Thursday, February 22, 2007

Friday, February 9, 2007

Retired teacher still educating others

Originally printed inthe New Jersey Star-Ledger

Star-Ledger Staff

Harvey Silverman retired from teaching in 1995.
Sort of.
Like many retirees, the former educator, who taught fourth and sixth grades in the New York City school system, stays busy giving of his time and talents. An occasional substitute teacher at Franklin High School in Somerset, he is currently helping immigrants learn to speak English.
"I got involved with Landmark Education, a self-expression leadership program, in June. Everybody had to develop a nonprofit program --a niche situation -- and I decided to help immigrants learn English," said Silverman, of Somerset.
"The course, which I took in South Plainfield, ran from June to October. I developed my project during the third week of the class, named it Speakeasy, and came up with a plan to offer the training to people during their lunch hour because I discovered that a lot of them don't have time to go to a school or to attend a formal literacy program," he added.
Silverman began by teaching Graciella Rosales, a Peruvian woman who was living and working in New Jersey.
"My wife and I live in a complex that has condos and private houses, and Graciella cleaned the condos. She's from Peru and was living with a son in Hillsborough at the time. When she came here, I noticed she didn't speak much English. I speak some Spanish, so I asked her if she'd like help learning English and she said yes," he said.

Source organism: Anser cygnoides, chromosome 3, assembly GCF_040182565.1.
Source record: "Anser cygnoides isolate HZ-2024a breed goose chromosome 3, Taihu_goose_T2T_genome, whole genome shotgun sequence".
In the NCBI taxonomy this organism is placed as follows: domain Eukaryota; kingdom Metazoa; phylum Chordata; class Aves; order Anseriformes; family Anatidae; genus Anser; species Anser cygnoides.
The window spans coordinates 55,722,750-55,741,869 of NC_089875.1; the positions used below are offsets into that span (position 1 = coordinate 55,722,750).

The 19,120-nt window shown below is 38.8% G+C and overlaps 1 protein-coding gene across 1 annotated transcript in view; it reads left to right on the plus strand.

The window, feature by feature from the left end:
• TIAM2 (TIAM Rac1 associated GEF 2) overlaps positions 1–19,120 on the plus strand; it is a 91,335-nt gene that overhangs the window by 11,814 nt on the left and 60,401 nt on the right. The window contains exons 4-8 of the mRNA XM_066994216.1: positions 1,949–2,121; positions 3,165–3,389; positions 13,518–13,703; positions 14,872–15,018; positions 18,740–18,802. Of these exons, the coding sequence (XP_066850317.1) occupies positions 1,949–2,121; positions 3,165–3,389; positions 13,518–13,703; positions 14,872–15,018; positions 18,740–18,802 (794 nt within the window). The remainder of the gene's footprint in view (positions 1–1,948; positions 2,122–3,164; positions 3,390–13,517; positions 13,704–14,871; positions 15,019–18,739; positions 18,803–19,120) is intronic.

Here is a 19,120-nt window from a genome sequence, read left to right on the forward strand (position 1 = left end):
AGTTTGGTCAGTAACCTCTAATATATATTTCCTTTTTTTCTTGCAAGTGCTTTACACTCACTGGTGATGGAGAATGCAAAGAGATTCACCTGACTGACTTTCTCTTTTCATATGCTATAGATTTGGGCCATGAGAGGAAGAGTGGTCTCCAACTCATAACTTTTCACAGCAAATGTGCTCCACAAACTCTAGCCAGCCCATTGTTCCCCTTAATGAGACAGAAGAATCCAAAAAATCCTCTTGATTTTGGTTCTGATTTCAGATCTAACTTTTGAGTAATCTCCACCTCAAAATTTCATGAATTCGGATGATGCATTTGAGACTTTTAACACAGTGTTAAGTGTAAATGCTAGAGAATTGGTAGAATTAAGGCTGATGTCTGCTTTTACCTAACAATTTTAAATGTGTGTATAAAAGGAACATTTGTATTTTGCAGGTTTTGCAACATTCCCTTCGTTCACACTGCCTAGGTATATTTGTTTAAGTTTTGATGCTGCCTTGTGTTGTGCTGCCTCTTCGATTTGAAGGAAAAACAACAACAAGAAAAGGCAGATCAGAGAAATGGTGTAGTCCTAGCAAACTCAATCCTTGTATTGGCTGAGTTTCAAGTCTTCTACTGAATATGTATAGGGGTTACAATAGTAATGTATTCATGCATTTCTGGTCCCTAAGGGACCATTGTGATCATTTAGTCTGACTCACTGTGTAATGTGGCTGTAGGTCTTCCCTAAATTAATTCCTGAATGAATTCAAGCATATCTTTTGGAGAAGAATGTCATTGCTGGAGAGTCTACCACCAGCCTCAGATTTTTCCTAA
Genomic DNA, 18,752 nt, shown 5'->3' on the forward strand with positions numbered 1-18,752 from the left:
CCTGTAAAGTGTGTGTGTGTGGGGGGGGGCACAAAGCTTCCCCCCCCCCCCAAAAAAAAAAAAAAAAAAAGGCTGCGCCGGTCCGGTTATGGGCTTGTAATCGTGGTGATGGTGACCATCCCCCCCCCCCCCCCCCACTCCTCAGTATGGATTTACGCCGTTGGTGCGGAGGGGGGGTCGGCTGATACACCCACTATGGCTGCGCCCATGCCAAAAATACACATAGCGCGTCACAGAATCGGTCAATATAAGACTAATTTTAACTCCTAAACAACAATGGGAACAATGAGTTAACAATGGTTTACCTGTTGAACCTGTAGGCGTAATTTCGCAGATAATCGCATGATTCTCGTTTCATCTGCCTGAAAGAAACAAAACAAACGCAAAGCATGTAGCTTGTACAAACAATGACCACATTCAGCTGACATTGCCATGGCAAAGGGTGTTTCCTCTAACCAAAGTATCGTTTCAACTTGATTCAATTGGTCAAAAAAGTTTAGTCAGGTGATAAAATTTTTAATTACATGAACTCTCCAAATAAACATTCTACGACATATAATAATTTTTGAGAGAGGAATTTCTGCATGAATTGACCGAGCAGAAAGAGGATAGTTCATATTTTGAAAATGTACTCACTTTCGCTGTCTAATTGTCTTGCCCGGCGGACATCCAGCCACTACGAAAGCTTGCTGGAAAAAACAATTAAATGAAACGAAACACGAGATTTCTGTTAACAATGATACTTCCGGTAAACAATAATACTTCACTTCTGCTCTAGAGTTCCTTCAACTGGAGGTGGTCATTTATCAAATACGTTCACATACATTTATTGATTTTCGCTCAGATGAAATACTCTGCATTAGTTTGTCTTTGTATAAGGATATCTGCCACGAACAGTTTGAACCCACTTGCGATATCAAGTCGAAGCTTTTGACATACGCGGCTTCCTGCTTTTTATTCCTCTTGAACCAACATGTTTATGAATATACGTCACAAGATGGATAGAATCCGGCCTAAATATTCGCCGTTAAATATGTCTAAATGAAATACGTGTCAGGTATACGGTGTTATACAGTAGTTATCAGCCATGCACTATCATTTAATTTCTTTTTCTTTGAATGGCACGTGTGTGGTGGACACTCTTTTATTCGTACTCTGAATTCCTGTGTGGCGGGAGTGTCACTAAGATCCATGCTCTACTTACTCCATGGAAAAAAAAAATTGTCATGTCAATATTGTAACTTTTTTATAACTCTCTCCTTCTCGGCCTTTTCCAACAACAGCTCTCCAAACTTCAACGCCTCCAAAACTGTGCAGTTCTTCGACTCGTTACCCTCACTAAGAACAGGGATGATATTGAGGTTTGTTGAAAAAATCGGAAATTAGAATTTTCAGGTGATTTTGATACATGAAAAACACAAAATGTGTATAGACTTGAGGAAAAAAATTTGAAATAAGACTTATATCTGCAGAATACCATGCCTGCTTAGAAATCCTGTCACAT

After a trip to his local library to obtain books on how to speak English and purchasing a book titled "English in Ten Minutes a Day," Silverman began tutoring her a half hour a day, five days a week, for several months.
"I started by helping her learn the names of everything she worked with -- a broom, a mop, the vacuum, etc., and expanded from there. Graciella has gone back to Peru until April and has taken the book with her in order to teach her family there," Silverman said.
He also began placing flyers about the Speakeasy project in town and in neighboring communities.
"I've started getting calls from people interested in learning English and people in my complex and elsewhere who wanted to volunteer their time to teach. I also visited the Stein Assisted Living Residence in Somerset and talked to Susan Kalatan there about having some of the residents volunteer to teach people interested in learning. As it turned out, some of the employees wanted help," he said.
The in-house literacy program at the assisted living residence began on Oct. 4. The residents and staff work together once a week whenever time permits.
"This is a great opportunity for the residents because they have a wealth of knowledge they're willing to share and it helps their quality of life. It's also a great thing for the staff who are being helped -- African aides and Hispanic kitchen staff and housekeeping workers who are now able to set aside a few minutes during their break once a week to learn. Of course, it varies -- sometimes it's five or 10 people, sometimes more depending on whether they can set aside time. But whatever we can do to help it's worth it," said Kalatan, activities director of the facility.